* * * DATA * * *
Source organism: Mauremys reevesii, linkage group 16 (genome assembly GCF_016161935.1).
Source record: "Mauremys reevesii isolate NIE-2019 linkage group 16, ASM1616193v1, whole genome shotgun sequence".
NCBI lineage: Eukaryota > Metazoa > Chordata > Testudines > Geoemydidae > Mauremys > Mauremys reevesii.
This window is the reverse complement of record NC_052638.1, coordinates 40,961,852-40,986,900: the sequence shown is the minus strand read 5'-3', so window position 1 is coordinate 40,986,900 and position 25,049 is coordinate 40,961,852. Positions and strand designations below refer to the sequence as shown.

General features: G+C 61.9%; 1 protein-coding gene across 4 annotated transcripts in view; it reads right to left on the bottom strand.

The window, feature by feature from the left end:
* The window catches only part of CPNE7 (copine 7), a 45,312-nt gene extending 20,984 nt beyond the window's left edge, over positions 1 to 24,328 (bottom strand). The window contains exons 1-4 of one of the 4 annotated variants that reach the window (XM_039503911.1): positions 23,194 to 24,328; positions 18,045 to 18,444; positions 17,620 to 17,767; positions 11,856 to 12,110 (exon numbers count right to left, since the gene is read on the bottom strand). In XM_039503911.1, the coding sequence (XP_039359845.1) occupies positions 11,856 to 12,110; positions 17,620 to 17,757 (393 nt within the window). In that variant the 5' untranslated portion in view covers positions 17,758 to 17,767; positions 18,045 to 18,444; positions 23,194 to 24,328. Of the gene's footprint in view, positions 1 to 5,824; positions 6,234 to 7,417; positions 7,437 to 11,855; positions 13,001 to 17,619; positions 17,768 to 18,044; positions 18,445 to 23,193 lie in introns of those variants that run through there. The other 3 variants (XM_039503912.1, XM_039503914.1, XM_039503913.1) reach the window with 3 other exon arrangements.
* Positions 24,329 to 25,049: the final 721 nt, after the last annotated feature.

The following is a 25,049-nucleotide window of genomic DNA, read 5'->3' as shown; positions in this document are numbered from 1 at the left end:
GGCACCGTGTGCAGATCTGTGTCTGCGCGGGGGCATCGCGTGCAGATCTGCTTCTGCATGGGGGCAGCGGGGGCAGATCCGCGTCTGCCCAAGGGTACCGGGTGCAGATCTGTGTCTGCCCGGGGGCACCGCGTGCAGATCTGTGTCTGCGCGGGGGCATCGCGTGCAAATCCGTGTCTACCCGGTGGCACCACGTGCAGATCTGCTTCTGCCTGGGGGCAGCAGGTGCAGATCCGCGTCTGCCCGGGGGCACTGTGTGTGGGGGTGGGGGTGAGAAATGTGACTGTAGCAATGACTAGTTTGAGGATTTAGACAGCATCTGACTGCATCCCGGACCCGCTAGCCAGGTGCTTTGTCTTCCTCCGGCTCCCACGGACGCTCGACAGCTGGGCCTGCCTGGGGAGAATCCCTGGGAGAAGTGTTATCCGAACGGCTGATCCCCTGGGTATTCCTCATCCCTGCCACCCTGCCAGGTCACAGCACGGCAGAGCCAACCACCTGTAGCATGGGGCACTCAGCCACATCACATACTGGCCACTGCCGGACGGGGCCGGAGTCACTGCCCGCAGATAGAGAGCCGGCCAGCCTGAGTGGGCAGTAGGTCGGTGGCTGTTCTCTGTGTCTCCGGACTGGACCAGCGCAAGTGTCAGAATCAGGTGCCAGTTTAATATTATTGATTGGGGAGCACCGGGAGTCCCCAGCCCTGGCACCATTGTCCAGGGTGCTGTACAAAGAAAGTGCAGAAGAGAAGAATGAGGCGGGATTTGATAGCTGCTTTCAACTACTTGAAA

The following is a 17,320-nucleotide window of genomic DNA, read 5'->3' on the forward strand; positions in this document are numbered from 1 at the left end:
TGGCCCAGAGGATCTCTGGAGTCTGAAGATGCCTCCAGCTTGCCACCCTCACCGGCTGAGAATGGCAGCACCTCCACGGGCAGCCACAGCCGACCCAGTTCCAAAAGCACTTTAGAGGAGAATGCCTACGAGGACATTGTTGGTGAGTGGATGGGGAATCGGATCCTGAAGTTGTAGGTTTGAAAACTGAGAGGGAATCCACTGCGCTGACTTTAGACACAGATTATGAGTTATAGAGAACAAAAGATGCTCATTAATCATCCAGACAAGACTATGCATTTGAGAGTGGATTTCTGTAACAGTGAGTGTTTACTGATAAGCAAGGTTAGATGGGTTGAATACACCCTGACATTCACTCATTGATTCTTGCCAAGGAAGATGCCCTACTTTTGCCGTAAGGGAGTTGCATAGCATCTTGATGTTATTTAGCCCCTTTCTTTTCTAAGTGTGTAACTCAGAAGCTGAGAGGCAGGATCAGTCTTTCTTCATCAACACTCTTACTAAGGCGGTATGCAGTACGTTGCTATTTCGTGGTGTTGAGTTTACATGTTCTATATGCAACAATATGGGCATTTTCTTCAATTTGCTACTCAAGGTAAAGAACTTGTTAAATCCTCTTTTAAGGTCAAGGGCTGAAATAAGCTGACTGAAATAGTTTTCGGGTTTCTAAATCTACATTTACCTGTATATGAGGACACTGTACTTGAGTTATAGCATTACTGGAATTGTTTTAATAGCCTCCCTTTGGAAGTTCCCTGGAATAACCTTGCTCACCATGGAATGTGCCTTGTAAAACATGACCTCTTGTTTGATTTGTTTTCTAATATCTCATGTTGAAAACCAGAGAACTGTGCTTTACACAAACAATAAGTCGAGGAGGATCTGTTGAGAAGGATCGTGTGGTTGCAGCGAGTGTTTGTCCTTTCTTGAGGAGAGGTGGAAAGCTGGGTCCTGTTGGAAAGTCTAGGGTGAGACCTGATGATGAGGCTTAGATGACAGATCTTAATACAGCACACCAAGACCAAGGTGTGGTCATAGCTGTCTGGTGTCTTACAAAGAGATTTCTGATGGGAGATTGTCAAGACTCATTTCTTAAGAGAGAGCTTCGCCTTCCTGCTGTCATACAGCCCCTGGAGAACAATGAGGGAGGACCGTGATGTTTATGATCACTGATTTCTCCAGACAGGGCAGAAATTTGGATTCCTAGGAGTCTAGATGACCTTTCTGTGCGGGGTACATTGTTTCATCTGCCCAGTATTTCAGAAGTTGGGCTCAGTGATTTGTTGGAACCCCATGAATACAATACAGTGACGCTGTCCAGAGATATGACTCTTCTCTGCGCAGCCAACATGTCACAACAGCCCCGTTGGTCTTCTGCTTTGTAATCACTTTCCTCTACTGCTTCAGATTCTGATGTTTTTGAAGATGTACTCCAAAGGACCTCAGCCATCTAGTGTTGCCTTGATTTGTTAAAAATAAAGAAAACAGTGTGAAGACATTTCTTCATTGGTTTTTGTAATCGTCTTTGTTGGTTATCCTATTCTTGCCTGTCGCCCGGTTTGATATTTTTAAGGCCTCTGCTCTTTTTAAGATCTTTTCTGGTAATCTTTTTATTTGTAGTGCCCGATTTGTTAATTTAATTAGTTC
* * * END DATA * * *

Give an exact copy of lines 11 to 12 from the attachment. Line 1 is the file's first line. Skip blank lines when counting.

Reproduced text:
The following is a 17,320-nucleotide window of genomic DNA, read 5'->3' on the forward strand; positions in this document are numbered from 1 at the left end:
TGGCCCAGAGGATCTCTGGAGTCTGAAGATGCCTCCAGCTTGCCACCCTCACCGGCTGAGAATGGCAGCACCTCCACGGGCAGCCACAGCCGACCCAGTTCCAAAAGCACTTTAGAGGAGAATGCCTACGAGGACATTGTTGGTGAGTGGATGGGGAATCGGATCCTGAAGTTGTAGGTTTGAAAACTGAGAGGGAATCCACTGCGCTGACTTTAGACACAGATTATGAGTTATAGAGAACAAAAGATGCTCATTAATCATCCAGACAAGACTATGCATTTGAGAGTGGATTTCTGTAACAGTGAGTGTTTACTGATAAGCAAGGTTAGATGGGTTGAATACACCCTGACATTCACTCATTGATTCTTGCCAAGGAAGATGCCCTACTTTTGCCGTAAGGGAGTTGCATAGCATCTTGATGTTATTTAGCCCCTTTCTTTTCTAAGTGTGTAACTCAGAAGCTGAGAGGCAGGATCAGTCTTTCTTCATCAACACTCTTACTAAGGCGGTATGCAGTACGTTGCTATTTCGTGGTGTTGAGTTTACATGTTCTATATGCAACAATATGGGCATTTTCTTCAATTTGCTACTCAAGGTAAAGAACTTGTTAAATCCTCTTTTAAGGTCAAGGGCTGAAATAAGCTGACTGAAATAGTTTTCGGGTTTCTAAATCTACATTTACCTGTATATGAGGACACTGTACTTGAGTTATAGCATTACTGGAATTGTTTTAATAGCCTCCCTTTGGAAGTTCCCTGGAATAACCTTGCTCACCATGGAATGTGCCTTGTAAAACATGACCTCTTGTTTGATTTGTTTTCTAATATCTCATGTTGAAAACCAGAGAACTGTGCTTTACACAAACAATAAGTCGAGGAGGATCTGTTGAGAAGGATCGTGTGGTTGCAGCGAGTGTTTGTCCTTTCTTGAGGAGAGGTGGAAAGCTGGGTCCTGTTGGAAAGTCTAGGGTGAGACCTGATGATGAGGCTTAGATGACAGATCTTAATACAGCACACCAAGACCAAGGTGTGGTCATAGCTGTCTGGTGTCTTACAAAGAGATTTCTGATGGGAGATTGTCAAGACTCATTTCTTAAGAGAGAGCTTCGCCTTCCTGCTGTCATACAGCCCCTGGAGAACAATGAGGGAGGACCGTGATGTTTATGATCACTGATTTCTCCAGACAGGGCAGAAATTTGGATTCCTAGGAGTCTAGATGACCTTTCTGTGCGGGGTACATTGTTTCATCTGCCCAGTATTTCAGAAGTTGGGCTCAGTGATTTGTTGGAACCCCATGAATACAATACAGTGACGCTGTCCAGAGATATGACTCTTCTCTGCGCAGCCAACATGTCACAACAGCCCCGTTGGTCTTCTGCTTTGTAATCACTTTCCTCTACTGCTTCAGATTCTGATGTTTTTGAAGATGTACTCCAAAGGACCTCAGCCATCTAGTGTTGCCTTGATTTGTTAAAAATAAAGAAAACAGTGTGAAGACATTTCTTCATTGGTTTTTGTAATCGTCTTTGTTGGTTATCCTATTCTTGCCTGTCGCCCGGTTTGATATTTTTAAGGCCTCTGCTCTTTTTAAGATCTTTTCTGGTAATCTTTTTATTTGTAGTGCCCGATTTGTTAATTTAATTAGTTC